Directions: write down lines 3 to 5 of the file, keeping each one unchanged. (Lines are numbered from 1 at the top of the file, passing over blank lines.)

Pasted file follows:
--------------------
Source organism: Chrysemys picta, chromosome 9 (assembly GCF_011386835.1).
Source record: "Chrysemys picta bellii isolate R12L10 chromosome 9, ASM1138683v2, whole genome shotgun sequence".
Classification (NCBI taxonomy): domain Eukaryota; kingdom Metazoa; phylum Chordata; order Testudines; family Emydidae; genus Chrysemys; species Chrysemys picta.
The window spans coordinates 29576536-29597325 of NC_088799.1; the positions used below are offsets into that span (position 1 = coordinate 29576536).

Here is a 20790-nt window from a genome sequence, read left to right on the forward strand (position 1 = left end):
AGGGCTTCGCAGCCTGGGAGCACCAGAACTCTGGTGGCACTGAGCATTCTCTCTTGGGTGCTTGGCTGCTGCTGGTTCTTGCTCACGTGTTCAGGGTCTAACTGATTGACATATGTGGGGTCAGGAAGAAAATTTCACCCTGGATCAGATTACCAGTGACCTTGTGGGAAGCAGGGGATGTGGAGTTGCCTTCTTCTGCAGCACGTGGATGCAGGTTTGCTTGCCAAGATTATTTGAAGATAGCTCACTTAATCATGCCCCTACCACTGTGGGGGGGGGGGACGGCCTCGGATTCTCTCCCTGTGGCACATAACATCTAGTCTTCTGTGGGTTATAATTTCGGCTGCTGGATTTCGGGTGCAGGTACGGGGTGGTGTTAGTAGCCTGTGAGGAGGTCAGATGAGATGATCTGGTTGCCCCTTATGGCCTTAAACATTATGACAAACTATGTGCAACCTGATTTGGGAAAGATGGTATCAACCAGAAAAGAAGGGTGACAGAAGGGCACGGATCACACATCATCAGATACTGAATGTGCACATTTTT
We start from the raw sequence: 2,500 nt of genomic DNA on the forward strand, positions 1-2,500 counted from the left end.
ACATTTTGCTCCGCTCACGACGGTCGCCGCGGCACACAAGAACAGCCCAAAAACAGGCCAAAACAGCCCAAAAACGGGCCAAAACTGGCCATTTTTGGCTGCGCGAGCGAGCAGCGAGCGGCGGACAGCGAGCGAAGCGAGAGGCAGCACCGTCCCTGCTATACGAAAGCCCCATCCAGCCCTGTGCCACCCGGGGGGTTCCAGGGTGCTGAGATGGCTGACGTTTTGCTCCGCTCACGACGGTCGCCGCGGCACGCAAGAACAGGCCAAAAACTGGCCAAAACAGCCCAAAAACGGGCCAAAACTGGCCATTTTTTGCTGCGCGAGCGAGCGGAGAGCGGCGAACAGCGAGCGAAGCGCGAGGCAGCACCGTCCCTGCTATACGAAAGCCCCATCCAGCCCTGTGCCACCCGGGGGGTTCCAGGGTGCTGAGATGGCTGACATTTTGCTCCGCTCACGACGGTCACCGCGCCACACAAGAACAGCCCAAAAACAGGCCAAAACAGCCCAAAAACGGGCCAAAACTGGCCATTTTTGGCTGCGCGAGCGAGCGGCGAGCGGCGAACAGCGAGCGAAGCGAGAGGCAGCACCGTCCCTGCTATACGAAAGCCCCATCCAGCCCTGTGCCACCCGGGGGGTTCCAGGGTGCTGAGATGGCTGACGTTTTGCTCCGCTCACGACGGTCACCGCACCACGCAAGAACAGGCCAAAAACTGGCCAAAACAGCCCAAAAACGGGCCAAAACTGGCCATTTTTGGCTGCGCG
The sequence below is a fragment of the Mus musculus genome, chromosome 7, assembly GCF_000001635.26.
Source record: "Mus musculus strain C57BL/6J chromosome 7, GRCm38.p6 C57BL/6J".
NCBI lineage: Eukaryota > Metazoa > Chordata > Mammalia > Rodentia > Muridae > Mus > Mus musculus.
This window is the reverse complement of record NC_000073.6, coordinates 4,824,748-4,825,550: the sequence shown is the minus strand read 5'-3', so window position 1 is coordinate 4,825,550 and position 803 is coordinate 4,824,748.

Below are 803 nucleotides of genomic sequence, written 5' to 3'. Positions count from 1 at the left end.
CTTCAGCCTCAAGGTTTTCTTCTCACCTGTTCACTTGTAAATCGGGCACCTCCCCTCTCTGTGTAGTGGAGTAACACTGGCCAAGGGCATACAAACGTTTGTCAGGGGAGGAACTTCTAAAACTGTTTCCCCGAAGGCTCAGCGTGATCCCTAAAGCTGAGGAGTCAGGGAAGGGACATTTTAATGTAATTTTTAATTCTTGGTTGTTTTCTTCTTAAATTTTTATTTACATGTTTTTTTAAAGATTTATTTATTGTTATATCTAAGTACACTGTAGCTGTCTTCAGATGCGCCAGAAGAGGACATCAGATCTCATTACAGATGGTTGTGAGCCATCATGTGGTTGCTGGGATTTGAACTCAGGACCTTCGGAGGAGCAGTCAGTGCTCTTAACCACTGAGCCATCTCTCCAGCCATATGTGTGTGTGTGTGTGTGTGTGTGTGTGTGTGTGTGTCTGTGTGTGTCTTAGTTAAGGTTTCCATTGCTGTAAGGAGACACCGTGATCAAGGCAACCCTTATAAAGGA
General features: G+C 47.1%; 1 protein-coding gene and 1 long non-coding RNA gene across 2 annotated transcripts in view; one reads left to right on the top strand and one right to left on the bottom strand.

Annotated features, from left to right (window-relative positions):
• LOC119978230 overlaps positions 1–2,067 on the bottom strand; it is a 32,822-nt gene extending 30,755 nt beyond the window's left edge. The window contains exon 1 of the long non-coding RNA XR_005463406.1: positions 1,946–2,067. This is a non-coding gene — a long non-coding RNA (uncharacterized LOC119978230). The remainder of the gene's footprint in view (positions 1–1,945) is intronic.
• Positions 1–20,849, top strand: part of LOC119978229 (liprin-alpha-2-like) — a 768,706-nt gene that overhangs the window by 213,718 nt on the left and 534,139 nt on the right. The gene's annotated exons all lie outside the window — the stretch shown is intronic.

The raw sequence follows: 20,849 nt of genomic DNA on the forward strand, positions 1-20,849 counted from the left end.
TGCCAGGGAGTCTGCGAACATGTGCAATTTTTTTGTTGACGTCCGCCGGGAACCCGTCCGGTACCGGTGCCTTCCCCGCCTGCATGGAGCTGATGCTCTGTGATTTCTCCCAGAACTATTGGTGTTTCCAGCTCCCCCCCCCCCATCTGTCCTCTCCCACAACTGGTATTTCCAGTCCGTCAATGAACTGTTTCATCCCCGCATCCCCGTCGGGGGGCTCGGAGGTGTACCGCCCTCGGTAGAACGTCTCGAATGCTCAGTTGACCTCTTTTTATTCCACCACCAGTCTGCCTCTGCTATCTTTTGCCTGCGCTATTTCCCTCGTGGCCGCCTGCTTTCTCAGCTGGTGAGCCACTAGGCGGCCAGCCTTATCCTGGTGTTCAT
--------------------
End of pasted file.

Classification (NCBI taxonomy): domain Eukaryota; kingdom Metazoa; phylum Chordata; order Testudines; family Emydidae; genus Chrysemys; species Chrysemys picta.
The window spans coordinates 29576536-29597325 of NC_088799.1; the positions used below are offsets into that span (position 1 = coordinate 29576536).

Here is a 20790-nt window from a genome sequence, read left to right on the forward strand (position 1 = left end):